In 160 CE, the Greek philosopher and councilor, Herodes, killed his eight-months pregnant Roman wife, Regilla. Drawing on archaeological and textual evidence, Sarah B. Pomeroy Pomeroy, author of the now-classic study of women in classic antiquity, Goddesses, Whores, Wives, and Slaves, carefully reconstructs Regilla’s life and her eventual murder in The Murder of Regilla: A Case of Domestic Violence in Antiquity. She splendidly recreates Regilla’s culture and its attitudes toward women. Regilla’s case is a bit special, since she was an upper-class woman who did have an opportunity for some schooling and had a greater opportunity for exposure to the cultural affairs of her husband. She owned her own property, which became a sore spot in her marriage to Herodes. Although she was educated, she likely could not communicate well in Greek, nor could she match wits with her husband and his oratorical skills. In other ways, though, Regilla was hardly unique. She married young, and she performed the duties of a wife in the Roman Empire—bearing babies. As Pomeroy points out, Athenians interpreted Regilla’s life in terms of a Greek tragedy; she was a woman whose excessive good fortune led to pride and a violent catastrophe; in this case, she was murdered by her husband. The illustrations and inscriptions that Pomeroy includes in the book bring Regilla to life. Pomeroy’s account is not only a masterful recreation of life in first-century Greece; it also recovers a woman whose life until now has been lost to history.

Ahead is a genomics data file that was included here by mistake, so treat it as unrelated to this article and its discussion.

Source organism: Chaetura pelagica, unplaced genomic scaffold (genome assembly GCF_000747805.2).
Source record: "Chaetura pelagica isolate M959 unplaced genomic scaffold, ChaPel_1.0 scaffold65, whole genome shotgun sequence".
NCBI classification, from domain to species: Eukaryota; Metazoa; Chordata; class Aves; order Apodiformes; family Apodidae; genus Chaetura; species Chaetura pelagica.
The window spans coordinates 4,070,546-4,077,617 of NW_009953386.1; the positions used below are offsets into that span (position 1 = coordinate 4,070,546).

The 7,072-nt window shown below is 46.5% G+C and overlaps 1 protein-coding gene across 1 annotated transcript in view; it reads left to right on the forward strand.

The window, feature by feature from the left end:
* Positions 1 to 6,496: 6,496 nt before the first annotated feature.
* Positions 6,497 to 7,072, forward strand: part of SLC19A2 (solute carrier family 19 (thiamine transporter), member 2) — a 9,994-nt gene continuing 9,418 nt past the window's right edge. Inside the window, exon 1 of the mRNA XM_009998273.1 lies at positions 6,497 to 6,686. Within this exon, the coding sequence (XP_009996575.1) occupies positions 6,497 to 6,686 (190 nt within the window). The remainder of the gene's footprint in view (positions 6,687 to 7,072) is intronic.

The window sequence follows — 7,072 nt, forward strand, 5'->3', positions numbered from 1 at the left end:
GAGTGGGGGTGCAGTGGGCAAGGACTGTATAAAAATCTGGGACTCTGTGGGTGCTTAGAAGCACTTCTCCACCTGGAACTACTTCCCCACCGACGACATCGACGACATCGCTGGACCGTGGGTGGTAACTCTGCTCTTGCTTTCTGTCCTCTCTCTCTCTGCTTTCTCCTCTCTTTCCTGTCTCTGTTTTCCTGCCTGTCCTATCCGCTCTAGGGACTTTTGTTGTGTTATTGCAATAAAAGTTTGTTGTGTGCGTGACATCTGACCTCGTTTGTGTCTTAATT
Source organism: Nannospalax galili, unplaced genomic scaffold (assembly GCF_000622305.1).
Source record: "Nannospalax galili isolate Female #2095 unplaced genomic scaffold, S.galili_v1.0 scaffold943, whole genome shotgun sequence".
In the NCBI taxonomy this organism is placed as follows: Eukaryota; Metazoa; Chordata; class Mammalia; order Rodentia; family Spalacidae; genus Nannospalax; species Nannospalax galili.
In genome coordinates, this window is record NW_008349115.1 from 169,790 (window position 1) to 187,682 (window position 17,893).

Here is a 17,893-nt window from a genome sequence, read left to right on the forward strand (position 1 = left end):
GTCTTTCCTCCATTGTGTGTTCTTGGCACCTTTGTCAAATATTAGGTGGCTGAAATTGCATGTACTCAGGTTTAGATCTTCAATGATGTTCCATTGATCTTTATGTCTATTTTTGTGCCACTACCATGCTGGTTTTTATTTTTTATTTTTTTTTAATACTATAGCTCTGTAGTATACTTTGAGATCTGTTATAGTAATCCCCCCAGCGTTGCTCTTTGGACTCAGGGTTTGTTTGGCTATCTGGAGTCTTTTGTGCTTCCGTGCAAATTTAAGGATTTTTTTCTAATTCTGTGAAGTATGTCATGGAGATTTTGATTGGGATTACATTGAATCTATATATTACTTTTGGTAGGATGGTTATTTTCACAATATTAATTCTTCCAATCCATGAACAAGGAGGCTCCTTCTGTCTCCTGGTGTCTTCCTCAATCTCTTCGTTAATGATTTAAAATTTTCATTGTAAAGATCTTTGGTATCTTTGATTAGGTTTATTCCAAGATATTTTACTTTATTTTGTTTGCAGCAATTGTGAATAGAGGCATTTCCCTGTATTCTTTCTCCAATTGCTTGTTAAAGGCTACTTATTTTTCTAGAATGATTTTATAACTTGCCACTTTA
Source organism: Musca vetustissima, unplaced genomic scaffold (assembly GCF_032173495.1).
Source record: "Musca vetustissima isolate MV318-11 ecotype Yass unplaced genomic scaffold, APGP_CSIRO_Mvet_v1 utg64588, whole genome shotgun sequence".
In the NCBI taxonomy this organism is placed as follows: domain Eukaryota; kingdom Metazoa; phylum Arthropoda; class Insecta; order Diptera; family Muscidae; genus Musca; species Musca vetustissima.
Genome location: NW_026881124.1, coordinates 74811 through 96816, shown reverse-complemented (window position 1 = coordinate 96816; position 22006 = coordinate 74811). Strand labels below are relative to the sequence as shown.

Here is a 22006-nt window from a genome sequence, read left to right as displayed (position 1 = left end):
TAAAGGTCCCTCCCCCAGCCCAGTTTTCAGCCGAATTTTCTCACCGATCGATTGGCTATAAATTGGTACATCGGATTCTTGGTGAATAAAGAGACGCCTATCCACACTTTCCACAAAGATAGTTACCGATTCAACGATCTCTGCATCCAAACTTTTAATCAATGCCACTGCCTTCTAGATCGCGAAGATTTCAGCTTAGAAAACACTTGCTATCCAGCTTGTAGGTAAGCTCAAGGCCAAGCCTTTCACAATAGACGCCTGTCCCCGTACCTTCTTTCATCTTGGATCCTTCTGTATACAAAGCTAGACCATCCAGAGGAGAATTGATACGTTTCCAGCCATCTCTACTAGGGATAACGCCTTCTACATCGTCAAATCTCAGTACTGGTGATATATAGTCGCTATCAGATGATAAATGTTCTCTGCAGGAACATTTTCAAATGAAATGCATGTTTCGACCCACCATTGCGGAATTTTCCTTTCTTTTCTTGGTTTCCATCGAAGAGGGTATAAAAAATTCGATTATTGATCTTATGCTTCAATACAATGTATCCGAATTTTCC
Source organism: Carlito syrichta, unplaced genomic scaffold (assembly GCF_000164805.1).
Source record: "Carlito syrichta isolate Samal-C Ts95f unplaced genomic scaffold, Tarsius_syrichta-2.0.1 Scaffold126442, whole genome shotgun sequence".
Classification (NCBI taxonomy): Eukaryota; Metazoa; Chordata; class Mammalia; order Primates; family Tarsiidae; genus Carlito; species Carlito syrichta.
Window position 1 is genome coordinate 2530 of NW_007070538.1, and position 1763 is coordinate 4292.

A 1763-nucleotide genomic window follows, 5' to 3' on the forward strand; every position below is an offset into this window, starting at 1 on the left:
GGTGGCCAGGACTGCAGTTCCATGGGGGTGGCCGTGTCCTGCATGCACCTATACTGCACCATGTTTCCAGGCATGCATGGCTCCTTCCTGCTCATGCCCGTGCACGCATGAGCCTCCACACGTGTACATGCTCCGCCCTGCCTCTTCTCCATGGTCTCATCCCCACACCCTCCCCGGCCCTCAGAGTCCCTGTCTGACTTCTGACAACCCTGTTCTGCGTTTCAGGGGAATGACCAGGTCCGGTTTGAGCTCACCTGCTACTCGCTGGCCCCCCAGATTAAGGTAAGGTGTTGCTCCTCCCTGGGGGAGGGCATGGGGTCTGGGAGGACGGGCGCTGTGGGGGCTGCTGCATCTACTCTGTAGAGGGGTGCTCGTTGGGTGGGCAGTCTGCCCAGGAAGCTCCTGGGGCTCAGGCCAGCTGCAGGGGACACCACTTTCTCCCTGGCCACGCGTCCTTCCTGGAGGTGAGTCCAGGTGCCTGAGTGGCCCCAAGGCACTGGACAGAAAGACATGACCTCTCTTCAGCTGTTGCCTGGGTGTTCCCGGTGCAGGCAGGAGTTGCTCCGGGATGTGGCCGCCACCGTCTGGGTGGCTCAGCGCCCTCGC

In Byzantium: The Surprising Life of a Medieval Empire Judith Herrin offers glimpses of an often forgotten portion of the ancient world. For many people, the word “Byzantine” connotes opacity, duplicity, and hypocrisy, and Byzantium conjures up a kingdom of ostentatious wealth, political treachery, and religious intrigue. In this brilliant study of the history of the Byzantine empire, Herrin—whose groundbreaking The Formation of Christendom challenged traditional views on the development of Christianity—counters these caricatures and draws a portrait of a dynamic empire bequeathing advances in government, art, and education to world history. Herrin moves across the stage of history in lively fashion, chronicling the rise of Byzantium in 306 through its glory days in the eighth century to its eventual demise at the hands of the Ottomans in the fourteenth century. Along the way, she introduces an astonishing cast of characters from the empire’s first leader, Constantine I, to religious leaders such as Patriarch Photios and the great twelfth-century woman historian Anna Komnene, daughter of emperor Alexios I who celebrated her father’s reign, the history of the empire, and the biography of her family in her own Odyssey-like historical epic, the Alexiad. Drawing upon numerous letters, journals, and other primary documents from both political figures and ordinary citizens of medieval Byzantium, Herrin splendidly recreates an empire whose religious art, educational curriculum, tax system, legal system, and coronation rituals both preserved the best of the empire’s pre-Christian Greek past while at the same time passing along such advances to the world. Herrin’s first-rate history is hands-down the finest introduction to Byzantium and its continuing significance for world history.